“Timing is everything,” or so I’ve heard on many occasions concerning various types of situations. Two occurrences that do not temporally overlap to some degree cannot directly impact each other; however, the past occurrence may residually impact the latter. For instance, applying design for assembly (DFA) rules and guidelines can have a tremendously positive effect on the later-occurring PCB assembly process.
PCB assembly includes tasks designed to securely mount your SMD and through-hole components to your fabricated board for both the prototyping and production stages of product development. Ensuring the availability of required components during these stages is critical for PCB development efficiency. In this case, timing is everything as the component lifecycle needs to align with the prototyping and production stages of PCB development. Misalignment may result in delayed PCB manufacture, engineering change orders (ECOs) for redesign and additional costs. However, these contingencies can be avoided by understanding what the component cycle is and exactly how it impacts PCB development.
What is the Component Lifecycle?
Most manufactured devices that make it to market have a product life cycle. Not to be confused with the operational life cycle (the period during which the product can continually perform its function), the product life cycle is the period from the introduction of the product in the market to when it ceases to be manufactured. A lifecycle can also characterize the components that comprise PCBs. A component lifecycle can be divided into six stages:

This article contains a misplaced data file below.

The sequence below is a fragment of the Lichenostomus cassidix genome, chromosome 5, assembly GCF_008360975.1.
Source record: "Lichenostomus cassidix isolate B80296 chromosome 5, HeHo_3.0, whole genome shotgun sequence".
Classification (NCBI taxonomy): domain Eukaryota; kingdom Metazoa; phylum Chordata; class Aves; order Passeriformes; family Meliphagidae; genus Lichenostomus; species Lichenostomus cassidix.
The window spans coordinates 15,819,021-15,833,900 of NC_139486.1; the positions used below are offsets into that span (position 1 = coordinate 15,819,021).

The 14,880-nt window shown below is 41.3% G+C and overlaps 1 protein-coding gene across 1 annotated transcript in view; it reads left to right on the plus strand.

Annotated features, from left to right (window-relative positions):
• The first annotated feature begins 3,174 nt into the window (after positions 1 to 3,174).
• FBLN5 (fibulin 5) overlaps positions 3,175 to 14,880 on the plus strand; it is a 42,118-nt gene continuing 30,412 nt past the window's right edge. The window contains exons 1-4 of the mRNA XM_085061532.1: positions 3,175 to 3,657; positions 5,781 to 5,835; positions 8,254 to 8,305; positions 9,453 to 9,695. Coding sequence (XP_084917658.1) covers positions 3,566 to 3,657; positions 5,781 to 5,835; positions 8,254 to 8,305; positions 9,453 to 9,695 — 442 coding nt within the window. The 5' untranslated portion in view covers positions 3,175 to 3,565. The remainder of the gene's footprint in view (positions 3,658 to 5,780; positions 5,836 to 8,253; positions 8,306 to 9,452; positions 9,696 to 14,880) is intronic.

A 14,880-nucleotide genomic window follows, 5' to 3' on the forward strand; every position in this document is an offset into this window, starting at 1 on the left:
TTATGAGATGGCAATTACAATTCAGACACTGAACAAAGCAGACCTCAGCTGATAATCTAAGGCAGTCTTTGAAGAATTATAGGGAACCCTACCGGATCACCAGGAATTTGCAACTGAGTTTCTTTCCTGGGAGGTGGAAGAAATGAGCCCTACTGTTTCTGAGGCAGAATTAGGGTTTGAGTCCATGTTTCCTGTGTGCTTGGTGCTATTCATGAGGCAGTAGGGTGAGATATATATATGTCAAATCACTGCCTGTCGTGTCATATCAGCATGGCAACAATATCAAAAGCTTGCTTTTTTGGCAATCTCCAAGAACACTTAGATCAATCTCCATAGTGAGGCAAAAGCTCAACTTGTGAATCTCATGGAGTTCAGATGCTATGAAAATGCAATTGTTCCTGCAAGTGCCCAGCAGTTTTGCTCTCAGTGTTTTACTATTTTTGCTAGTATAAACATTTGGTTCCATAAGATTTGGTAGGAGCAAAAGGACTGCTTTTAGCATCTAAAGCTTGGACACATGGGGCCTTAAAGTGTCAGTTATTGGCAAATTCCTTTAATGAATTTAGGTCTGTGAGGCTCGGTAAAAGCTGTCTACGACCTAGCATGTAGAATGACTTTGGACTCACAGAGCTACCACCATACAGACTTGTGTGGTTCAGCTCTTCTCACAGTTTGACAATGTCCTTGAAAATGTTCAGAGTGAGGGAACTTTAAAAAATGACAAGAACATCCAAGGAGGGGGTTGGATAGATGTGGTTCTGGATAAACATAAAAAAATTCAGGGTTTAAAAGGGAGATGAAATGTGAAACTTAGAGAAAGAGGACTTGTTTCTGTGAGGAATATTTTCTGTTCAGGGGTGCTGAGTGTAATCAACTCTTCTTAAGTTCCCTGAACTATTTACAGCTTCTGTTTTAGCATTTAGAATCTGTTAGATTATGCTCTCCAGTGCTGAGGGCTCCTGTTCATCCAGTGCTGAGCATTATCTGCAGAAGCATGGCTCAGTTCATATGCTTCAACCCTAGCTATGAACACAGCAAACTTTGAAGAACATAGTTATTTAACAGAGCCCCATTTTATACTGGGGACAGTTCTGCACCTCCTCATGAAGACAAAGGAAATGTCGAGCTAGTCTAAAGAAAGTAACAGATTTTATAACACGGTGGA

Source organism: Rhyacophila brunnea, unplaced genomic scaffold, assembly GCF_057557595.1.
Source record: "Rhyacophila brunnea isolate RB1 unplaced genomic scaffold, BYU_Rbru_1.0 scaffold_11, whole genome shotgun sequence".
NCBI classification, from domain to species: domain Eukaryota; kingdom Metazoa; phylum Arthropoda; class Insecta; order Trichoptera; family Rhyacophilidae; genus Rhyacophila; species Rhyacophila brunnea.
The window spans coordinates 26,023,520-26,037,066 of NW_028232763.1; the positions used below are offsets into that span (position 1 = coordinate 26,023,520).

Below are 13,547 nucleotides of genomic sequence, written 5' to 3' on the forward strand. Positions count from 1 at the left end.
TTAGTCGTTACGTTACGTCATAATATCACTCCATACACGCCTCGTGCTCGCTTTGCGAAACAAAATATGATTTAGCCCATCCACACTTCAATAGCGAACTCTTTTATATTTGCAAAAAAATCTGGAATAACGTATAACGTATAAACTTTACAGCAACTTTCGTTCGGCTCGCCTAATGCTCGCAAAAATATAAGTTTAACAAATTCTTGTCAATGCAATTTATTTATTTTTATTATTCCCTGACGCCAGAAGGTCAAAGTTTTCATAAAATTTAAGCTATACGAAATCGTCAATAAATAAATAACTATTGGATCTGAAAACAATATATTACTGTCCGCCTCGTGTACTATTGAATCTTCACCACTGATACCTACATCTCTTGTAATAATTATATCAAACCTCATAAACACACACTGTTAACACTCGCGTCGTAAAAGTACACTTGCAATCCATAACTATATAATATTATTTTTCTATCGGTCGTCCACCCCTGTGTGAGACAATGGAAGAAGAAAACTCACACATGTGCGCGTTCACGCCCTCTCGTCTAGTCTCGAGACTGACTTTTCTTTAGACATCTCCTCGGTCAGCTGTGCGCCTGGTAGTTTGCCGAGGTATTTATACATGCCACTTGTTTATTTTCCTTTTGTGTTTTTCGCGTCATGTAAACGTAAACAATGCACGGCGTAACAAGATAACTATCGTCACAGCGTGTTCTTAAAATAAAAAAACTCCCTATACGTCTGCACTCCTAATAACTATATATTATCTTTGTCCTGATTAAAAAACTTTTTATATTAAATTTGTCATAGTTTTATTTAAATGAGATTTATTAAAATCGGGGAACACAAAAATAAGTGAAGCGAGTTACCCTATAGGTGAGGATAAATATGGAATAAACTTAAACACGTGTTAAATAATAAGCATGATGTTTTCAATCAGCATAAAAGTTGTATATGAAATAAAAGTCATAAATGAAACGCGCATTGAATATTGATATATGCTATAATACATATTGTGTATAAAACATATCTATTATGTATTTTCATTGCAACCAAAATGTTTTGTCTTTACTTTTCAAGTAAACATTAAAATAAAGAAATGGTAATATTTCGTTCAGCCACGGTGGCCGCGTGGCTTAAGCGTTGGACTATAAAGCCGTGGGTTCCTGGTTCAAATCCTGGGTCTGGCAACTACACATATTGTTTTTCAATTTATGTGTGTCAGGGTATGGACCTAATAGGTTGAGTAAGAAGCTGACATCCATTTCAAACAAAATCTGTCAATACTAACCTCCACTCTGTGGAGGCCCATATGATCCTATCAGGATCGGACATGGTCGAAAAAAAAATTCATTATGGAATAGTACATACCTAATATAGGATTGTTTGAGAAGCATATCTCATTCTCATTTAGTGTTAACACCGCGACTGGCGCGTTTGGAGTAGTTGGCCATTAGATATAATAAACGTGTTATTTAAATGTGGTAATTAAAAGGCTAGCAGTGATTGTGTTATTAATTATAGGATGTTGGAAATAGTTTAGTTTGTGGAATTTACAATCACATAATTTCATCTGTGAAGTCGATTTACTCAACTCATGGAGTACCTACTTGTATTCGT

|COMPONENT LIFECYCLE STAGES|
|Introduction||Low production, high production costs.|
|Growth||Market acceptance and higher production. Usually accompanied by a lower price.|
|Maturity||High-volume production and stabilized price.|
|Decline||Decreasing demand and declining production.|
|Phase-out||Target stop date set for manufacture.|
|Obsolescence||This occurs when technology exceeds the component’s capability.|
As shown above, the production, and therefore the availability, of a component varies over its lifecycle. Now, let’s see how this variation impacts your PCB development.
The Component Lifecycle Impact on PCB Development and Production
Although typically not expressed as such, PCB development is also characterized by variance in the number of boards required at different stages. For prototyping, the number of boards may range from a few to hundreds depending on how close the design is to finalization. For production, PCBs have life cycles similar to other manufactured products. In fact, PCB life cycles typically mirror the life cycles of the electronic devices in which they are deployed.
More component availability is undoubtedly necessary for production; however, component selection occurs during design, which precedes prototyping. Therefore, selecting components such that adequate numbers are available throughout PCB development and production is an essential aspect of project management. The best, or less risky, way to ensure adequate supply is through component warehousing or advance procurement of the estimated number of components to sustain production for a substantial time period.